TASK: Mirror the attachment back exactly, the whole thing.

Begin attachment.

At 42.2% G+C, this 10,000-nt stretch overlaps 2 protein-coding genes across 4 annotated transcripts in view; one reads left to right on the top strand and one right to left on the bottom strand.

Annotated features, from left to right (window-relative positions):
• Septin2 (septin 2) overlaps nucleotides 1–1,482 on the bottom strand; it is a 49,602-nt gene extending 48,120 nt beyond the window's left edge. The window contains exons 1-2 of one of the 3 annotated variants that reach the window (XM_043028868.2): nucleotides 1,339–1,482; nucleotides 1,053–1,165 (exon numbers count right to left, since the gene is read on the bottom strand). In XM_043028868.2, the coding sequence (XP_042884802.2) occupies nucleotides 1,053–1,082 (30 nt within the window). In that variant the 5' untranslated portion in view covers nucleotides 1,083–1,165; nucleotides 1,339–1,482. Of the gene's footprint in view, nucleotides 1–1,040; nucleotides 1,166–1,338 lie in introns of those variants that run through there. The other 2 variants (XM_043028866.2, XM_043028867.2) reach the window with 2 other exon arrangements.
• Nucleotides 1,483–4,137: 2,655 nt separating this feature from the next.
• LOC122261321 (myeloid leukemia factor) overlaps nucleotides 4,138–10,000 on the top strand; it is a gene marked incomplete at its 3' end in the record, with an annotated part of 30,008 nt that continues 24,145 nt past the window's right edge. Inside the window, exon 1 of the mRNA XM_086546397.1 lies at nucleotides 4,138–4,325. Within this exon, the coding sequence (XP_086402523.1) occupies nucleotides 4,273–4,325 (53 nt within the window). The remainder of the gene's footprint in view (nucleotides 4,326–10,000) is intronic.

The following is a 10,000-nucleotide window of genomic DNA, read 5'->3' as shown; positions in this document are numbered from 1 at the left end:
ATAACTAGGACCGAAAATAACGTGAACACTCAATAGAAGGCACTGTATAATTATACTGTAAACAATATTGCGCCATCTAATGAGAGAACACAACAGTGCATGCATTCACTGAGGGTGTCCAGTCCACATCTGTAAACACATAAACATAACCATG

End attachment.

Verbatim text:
At 42.2% G+C, this 10,000-nt stretch overlaps 2 protein-coding genes across 4 annotated transcripts in view; one reads left to right on the top strand and one right to left on the bottom strand.

Annotated features, from left to right (window-relative positions):
• Septin2 (septin 2) overlaps nucleotides 1–1,482 on the bottom strand; it is a 49,602-nt gene extending 48,120 nt beyond the window's left edge. The window contains exons 1-2 of one of the 3 annotated variants that reach the window (XM_043028868.2): nucleotides 1,339–1,482; nucleotides 1,053–1,165 (exon numbers count right to left, since the gene is read on the bottom strand). In XM_043028868.2, the coding sequence (XP_042884802.2) occupies nucleotides 1,053–1,082 (30 nt within the window). In that variant the 5' untranslated portion in view covers nucleotides 1,083–1,165; nucleotides 1,339–1,482. Of the gene's footprint in view, nucleotides 1–1,040; nucleotides 1,166–1,338 lie in introns of those variants that run through there. The other 2 variants (XM_043028866.2, XM_043028867.2) reach the window with 2 other exon arrangements.
• Nucleotides 1,483–4,137: 2,655 nt separating this feature from the next.
• LOC122261321 (myeloid leukemia factor) overlaps nucleotides 4,138–10,000 on the top strand; it is a gene marked incomplete at its 3' end in the record, with an annotated part of 30,008 nt that continues 24,145 nt past the window's right edge. Inside the window, exon 1 of the mRNA XM_086546397.1 lies at nucleotides 4,138–4,325. Within this exon, the coding sequence (XP_086402523.1) occupies nucleotides 4,273–4,325 (53 nt within the window). The remainder of the gene's footprint in view (nucleotides 4,326–10,000) is intronic.

The following is a 10,000-nucleotide window of genomic DNA, read 5'->3' as shown; positions in this document are numbered from 1 at the left end:
ATAACTAGGACCGAAAATAACGTGAACACTCAATAGAAGGCACTGTATAATTATACTGTAAACAATATTGCGCCATCTAATGAGAGAACACAACAGTGCATGCATTCACTGAGGGTGTCCAGTCCACATCTGTAAACACATAAACATAACCATG